I still haven’t figured how to add images to WordPress, so I’ll carry on until I do. Then you’ll have a slew of them to fill out what I’ve been saying with words – hopefully soon!
When I moved here, fully half of the moving truck was filled with potted plants from the previous trailer-park garden. Since the climate here is so different, both hotter, colder and drier than the previous location, I chose specimens that seemed most likely to survive here.
We got here, my plant family and me, on July 16, just after an extremely hot and dry spell. Un-irrigated grass was yellow as I tried to find shady spots to place all those pots with my babies in them. Finding tradesmen to renovate the building took priority over plants (except for what seemed like constant watering). After all, I didn’t want to fall through the kitchen floor into the cellar on day! Then I discovered that the whole place needed to be rewired to be habitable and so did all the water pipes! There was also the matter of heating before the winter set in. I had been led to believe that the place had an oil furnace. Well, it did, but the thing had not been installed and was as old as the hills (very inefficient and expensive to operate). It needed replacing before November and cold weather.
My garden plans had to be slowed considerably as dollars flew out the windows on these other projects. In the meantime, I did what I could and, over the next 3 months I managed to get all of my plants out of the pots and into the ground, even if I didn’t take the time to amend the soil and all those other things one is supposed to do before planting. Just get the damned things in before it freezes!!
Another thing I hadn’t planned on was keeping Willy, my Bull Terrier puppy, in the yard and out of my flower borders. Up went fencing where there were gaps and feet and feet of low garden border fences helped stop him from racing through the borders knocking everything over!
That first summer/fall, I fixed the fences and cut limbs that overhung the roof. Those limbs, once cut into shorter lengths, formed the base of my Hugelbed in the southwest corner of the lot. Then I bought a dump truck-full of mushroom compost and dumped it over them and watered day after day for a couple of hours per day to thoroughly soak the logs.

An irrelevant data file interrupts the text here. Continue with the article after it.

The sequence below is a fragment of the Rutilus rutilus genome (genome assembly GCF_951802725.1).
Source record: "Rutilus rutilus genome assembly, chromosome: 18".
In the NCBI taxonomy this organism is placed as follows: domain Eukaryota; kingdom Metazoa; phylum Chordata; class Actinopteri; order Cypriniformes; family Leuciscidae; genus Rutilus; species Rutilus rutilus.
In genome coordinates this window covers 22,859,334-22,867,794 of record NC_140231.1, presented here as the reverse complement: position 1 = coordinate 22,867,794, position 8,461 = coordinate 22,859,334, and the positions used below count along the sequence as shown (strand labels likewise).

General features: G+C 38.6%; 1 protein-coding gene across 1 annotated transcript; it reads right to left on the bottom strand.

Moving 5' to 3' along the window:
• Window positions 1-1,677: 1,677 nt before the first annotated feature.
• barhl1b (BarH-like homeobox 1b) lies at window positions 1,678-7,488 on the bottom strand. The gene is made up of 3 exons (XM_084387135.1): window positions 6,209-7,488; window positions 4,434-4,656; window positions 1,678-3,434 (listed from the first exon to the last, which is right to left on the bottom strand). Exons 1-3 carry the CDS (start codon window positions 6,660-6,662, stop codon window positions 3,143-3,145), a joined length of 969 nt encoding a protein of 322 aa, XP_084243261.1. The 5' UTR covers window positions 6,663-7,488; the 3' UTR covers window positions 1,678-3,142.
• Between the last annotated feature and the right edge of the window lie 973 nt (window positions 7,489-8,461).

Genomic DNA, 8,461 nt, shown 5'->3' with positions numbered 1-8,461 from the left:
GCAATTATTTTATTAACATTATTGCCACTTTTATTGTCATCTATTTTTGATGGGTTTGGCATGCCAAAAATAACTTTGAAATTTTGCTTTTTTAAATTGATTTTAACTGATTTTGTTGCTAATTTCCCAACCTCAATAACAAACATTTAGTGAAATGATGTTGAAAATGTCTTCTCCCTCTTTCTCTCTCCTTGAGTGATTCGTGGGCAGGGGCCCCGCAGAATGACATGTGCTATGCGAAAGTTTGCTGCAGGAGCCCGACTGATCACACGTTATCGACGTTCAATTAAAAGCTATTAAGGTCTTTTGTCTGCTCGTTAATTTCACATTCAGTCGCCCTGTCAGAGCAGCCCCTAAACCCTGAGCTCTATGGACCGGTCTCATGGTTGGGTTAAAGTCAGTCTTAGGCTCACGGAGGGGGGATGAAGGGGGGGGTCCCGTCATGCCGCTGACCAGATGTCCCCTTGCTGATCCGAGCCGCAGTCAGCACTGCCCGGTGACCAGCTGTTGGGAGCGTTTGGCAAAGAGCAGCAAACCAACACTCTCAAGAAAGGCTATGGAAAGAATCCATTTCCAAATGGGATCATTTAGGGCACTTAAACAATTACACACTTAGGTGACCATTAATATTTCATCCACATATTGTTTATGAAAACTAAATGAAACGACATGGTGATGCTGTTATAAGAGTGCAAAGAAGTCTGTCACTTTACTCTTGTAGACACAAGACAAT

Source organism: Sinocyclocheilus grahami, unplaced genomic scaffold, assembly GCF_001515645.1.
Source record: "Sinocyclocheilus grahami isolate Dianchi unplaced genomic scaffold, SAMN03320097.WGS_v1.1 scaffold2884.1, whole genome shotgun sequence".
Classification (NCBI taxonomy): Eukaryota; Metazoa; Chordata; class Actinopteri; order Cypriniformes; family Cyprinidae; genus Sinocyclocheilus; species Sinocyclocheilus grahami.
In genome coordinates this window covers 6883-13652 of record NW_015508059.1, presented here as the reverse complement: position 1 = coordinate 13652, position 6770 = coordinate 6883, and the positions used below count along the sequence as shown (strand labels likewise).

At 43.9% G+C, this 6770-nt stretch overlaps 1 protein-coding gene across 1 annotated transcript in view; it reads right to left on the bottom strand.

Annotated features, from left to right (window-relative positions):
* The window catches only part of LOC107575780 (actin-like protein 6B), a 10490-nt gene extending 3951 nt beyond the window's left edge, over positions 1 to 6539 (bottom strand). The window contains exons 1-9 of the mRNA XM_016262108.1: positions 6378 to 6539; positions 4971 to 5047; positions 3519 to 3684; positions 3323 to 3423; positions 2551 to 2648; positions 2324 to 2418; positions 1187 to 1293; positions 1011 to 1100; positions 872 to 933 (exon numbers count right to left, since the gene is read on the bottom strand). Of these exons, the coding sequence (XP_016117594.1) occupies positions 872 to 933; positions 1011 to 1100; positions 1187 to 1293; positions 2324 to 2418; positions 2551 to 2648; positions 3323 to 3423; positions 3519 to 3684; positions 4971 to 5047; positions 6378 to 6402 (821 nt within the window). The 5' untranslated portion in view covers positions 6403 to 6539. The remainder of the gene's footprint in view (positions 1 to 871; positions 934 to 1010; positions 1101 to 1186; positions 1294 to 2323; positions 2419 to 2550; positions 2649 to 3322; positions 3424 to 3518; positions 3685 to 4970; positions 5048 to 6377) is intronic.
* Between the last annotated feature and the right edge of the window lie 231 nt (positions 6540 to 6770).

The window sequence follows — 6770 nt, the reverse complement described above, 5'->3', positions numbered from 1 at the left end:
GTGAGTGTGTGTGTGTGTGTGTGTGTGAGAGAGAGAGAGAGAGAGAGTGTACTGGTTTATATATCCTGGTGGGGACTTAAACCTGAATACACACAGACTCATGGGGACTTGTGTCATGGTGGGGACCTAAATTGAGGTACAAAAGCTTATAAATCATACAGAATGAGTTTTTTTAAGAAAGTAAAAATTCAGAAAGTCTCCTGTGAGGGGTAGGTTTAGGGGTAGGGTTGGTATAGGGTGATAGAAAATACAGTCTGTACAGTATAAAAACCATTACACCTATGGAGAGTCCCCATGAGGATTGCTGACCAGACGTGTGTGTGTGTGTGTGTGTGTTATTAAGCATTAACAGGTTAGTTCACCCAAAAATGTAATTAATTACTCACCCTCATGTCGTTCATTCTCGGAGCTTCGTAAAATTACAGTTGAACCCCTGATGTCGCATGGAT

You see, while I didn’t exactly follow the “correct” directions for creating a Hugelbed, I was in a rush. I was not getting any younger, and fruit trees and bushes take time to produce. I just wanted those slowly rotting logs to help me to avoid having to water constantly in this part of the garden. I needed to get them buried so I could begin planting the fruits I had brought with me.
I had brought 2 Gojiberry bushes, 2 Sea Buckthorns, 2 currants and 2 gooseberry bushes. I bought a nice Peach tree from a local nursery and used it as the centrepiece, then spread the others around it. How pleased I was that this part of the Food Forest was on its way! Later, I managed to obtain several Rhubarb plants (I love Rhubarb) and a couple of free Comfreys (to use for “chop and drop” fertilizing). Certain plants with long tap roots are important in Food Forest-style growing as their roots extend far down into the soil and retrieve nutrients such as minerals which other food plants with shallower root systems have trouble obtaining.
Several times per growing season the gardener chops the tops from these deep-rooted helpers and scatters the leaves over the ground to decompose as the would in a natural forest. As they decompose, the gathered minerals go back into the upper layers of the soil where they can be used again by the shallow-rooted food plants. Neat, eh??
So endeth today’s lesson. Maybe I’ll have pictures for you next time!